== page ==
A Recognition of Relics

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The femur bone of Catherine of St. Augustine. | Photo by TZ

TZ | ET Student

When I was in Bayeaux, I paid a visit to Notre Dame Cathedral. While walking around the Cathedral, I stumbled upon the last phalanx of St. Therese’s ear-finger and the femur bone of Catherine of Saint Augustine. These curious, if slightly morbid, items are known as relics. Personally, I have known what relics are for a long time, but seeing two of them for the first time prompted me to research them further.

The veneration of relics began in the early Middle Ages, when people believed that the miraculous power of saints could be found in the bodies and possessions of those saints, even after they had died. The ancient biblical scholar Jerome summed up the Church’s overall view of relics perfectly when he wrote, “We do not worship, we do not adore, for fear that we should bow down to the creature rather than to the creator, but we venerate the relics of the martyrs in order the better to adore him whose martyrs they are.” So, the presence of relics in the Church provides an opportunity to appreciate the men and women who spent their lives living and dying for God.

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The last phalanx of St. Therese’s ear-finger. | Photo by TZ

While researching relics, I learned that there are different classes of relics. First-class relics are the body parts of saints. Second-class relics are pieces of clothing or other objects that were owned by a saint. Third-class relics are objects that have been touched to a first-class relic. The relics of St. Therese and Catherine of St. Augustine in Notre Dame would be considered first-class relics.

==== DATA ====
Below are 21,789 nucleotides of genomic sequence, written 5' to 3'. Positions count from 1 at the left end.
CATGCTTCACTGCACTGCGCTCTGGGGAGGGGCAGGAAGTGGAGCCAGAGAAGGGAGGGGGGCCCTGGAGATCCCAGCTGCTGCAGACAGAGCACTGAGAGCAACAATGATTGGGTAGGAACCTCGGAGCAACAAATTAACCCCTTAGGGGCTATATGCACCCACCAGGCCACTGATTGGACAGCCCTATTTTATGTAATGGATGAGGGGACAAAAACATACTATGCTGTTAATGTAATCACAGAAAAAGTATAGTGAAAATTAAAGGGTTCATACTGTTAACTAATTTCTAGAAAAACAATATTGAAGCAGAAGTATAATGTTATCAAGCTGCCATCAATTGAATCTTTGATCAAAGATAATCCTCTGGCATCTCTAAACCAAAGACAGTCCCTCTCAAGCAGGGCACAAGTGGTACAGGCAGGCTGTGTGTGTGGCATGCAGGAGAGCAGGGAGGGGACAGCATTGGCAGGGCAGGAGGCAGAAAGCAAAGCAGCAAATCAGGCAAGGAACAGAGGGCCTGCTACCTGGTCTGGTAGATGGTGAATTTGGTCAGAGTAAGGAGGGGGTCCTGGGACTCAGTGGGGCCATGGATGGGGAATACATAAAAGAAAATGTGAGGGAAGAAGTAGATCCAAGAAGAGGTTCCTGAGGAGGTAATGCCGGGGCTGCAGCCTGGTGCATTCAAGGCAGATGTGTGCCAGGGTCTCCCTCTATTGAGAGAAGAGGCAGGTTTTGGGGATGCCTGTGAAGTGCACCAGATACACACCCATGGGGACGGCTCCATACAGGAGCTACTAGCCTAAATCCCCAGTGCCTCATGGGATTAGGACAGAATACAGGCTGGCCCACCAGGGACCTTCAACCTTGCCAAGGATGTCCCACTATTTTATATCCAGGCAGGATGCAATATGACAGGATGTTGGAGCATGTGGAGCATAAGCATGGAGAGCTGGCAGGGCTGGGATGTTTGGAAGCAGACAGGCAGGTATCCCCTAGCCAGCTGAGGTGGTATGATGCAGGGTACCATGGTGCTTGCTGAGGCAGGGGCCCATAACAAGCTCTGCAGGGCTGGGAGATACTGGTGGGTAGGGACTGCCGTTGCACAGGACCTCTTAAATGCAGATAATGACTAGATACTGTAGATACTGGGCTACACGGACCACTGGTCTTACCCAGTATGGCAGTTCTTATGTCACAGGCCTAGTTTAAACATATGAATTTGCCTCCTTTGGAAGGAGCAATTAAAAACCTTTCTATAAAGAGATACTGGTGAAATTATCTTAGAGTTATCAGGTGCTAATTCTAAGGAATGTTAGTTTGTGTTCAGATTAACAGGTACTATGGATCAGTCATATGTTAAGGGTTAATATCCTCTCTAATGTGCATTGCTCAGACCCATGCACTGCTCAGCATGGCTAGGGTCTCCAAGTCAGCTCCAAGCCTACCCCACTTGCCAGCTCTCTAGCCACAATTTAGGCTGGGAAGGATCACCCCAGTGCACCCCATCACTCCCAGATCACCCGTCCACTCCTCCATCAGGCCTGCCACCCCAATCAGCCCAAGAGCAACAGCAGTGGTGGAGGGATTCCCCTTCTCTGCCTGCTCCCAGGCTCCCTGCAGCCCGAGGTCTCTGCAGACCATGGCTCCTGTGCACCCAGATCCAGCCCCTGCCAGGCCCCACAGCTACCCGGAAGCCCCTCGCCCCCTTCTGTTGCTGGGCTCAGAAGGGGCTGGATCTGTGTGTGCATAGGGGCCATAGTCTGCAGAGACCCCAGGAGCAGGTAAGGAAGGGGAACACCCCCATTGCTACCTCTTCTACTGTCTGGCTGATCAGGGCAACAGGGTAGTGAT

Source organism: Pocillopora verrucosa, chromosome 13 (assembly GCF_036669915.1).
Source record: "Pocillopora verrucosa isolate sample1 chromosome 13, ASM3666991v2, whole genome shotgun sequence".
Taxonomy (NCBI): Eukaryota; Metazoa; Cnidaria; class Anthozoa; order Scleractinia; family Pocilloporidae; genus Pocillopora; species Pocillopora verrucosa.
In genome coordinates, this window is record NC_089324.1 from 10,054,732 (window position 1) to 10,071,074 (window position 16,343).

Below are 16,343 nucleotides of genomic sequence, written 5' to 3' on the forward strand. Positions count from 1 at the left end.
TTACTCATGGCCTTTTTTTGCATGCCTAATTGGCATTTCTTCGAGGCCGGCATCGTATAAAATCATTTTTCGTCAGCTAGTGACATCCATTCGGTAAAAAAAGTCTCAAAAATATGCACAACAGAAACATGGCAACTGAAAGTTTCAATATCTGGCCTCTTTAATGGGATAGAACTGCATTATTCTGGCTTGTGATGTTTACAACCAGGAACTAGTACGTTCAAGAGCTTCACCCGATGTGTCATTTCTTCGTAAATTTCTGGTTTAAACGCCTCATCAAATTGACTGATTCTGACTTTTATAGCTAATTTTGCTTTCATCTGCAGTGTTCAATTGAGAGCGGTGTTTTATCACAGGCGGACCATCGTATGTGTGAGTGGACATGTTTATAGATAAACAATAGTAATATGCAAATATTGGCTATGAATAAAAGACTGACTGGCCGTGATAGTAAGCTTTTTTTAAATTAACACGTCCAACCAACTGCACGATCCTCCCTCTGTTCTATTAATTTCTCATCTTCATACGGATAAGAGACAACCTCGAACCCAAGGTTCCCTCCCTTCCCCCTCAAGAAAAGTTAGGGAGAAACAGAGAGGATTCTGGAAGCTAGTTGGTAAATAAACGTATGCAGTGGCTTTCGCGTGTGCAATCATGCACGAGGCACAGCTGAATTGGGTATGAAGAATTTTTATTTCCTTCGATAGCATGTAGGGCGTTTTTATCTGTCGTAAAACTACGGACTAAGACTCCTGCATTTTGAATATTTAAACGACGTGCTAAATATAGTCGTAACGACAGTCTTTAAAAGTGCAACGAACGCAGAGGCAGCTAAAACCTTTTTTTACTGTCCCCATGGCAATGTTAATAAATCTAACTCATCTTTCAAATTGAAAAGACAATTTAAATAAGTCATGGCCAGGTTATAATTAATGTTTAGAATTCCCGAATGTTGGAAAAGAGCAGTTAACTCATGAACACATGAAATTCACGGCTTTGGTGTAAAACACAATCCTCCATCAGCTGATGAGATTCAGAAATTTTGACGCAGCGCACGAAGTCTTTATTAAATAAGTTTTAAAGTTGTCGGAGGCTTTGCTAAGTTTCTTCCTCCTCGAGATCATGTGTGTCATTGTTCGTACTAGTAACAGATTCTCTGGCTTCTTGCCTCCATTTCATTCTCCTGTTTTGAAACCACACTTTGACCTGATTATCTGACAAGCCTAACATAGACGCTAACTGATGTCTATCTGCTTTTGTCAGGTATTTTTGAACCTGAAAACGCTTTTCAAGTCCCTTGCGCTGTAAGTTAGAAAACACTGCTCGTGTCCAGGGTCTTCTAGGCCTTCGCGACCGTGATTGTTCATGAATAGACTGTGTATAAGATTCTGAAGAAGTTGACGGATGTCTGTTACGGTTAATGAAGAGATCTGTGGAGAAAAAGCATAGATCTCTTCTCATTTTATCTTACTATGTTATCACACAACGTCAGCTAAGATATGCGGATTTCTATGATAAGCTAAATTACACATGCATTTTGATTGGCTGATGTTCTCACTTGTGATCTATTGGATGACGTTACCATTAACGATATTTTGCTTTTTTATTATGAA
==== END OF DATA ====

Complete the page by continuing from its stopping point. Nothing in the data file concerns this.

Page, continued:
The concept of a relic was not developed by the Church out of thin air. There are stories in The Bible that help support and justify the existence of all three classes of relics. An example of a first-class relic can be found in 2 Kings 13:20-21, when the bones of Elisha resurrected a man. There are also biblical accounts of second-class relics that, through the power of God, worked miracles. An example of such can be found in Matthew 9: 20-22 when a sick woman touched Jesus’ cloak and was healed. Finally, Acts 9: 11-12 tells of cloth pieces that healed the sick after coming into contact with the Apostle Paul.

After having done this research, I understand better what relics are and what their purpose is. While I may not be ready to commit to the veneration of these relics, I can understand why they are so highly valued by the Church.




Categories: Faith

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